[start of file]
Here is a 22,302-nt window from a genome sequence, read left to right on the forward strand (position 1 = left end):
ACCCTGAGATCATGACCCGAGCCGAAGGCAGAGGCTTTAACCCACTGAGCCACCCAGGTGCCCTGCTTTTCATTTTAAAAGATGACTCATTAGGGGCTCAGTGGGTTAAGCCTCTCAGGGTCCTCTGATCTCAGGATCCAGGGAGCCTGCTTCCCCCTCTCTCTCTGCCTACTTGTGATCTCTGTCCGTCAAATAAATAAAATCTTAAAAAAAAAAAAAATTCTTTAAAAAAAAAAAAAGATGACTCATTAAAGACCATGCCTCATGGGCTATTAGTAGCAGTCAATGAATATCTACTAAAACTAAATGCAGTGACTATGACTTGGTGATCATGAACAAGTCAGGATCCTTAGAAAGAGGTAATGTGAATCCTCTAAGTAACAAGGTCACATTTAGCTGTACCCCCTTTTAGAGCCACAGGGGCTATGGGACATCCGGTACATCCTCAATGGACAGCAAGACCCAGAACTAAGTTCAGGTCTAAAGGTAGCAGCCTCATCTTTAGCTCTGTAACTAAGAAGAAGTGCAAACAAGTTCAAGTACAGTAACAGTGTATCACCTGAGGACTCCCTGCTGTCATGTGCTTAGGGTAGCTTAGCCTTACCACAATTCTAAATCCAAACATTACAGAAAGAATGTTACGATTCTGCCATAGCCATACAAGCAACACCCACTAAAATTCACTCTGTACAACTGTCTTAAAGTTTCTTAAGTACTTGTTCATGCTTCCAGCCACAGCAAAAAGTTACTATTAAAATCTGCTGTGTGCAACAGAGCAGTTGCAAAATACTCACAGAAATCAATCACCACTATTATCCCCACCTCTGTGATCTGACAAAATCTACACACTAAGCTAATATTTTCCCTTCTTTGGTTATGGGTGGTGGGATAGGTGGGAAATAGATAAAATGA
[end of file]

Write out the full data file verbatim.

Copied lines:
Here is a 22,302-nt window from a genome sequence, read left to right on the forward strand (position 1 = left end):
ACCCTGAGATCATGACCCGAGCCGAAGGCAGAGGCTTTAACCCACTGAGCCACCCAGGTGCCCTGCTTTTCATTTTAAAAGATGACTCATTAGGGGCTCAGTGGGTTAAGCCTCTCAGGGTCCTCTGATCTCAGGATCCAGGGAGCCTGCTTCCCCCTCTCTCTCTGCCTACTTGTGATCTCTGTCCGTCAAATAAATAAAATCTTAAAAAAAAAAAAAATTCTTTAAAAAAAAAAAAAGATGACTCATTAAAGACCATGCCTCATGGGCTATTAGTAGCAGTCAATGAATATCTACTAAAACTAAATGCAGTGACTATGACTTGGTGATCATGAACAAGTCAGGATCCTTAGAAAGAGGTAATGTGAATCCTCTAAGTAACAAGGTCACATTTAGCTGTACCCCCTTTTAGAGCCACAGGGGCTATGGGACATCCGGTACATCCTCAATGGACAGCAAGACCCAGAACTAAGTTCAGGTCTAAAGGTAGCAGCCTCATCTTTAGCTCTGTAACTAAGAAGAAGTGCAAACAAGTTCAAGTACAGTAACAGTGTATCACCTGAGGACTCCCTGCTGTCATGTGCTTAGGGTAGCTTAGCCTTACCACAATTCTAAATCCAAACATTACAGAAAGAATGTTACGATTCTGCCATAGCCATACAAGCAACACCCACTAAAATTCACTCTGTACAACTGTCTTAAAGTTTCTTAAGTACTTGTTCATGCTTCCAGCCACAGCAAAAAGTTACTATTAAAATCTGCTGTGTGCAACAGAGCAGTTGCAAAATACTCACAGAAATCAATCACCACTATTATCCCCACCTCTGTGATCTGACAAAATCTACACACTAAGCTAATATTTTCCCTTCTTTGGTTATGGGTGGTGGGATAGGTGGGAAATAGATAAAATGA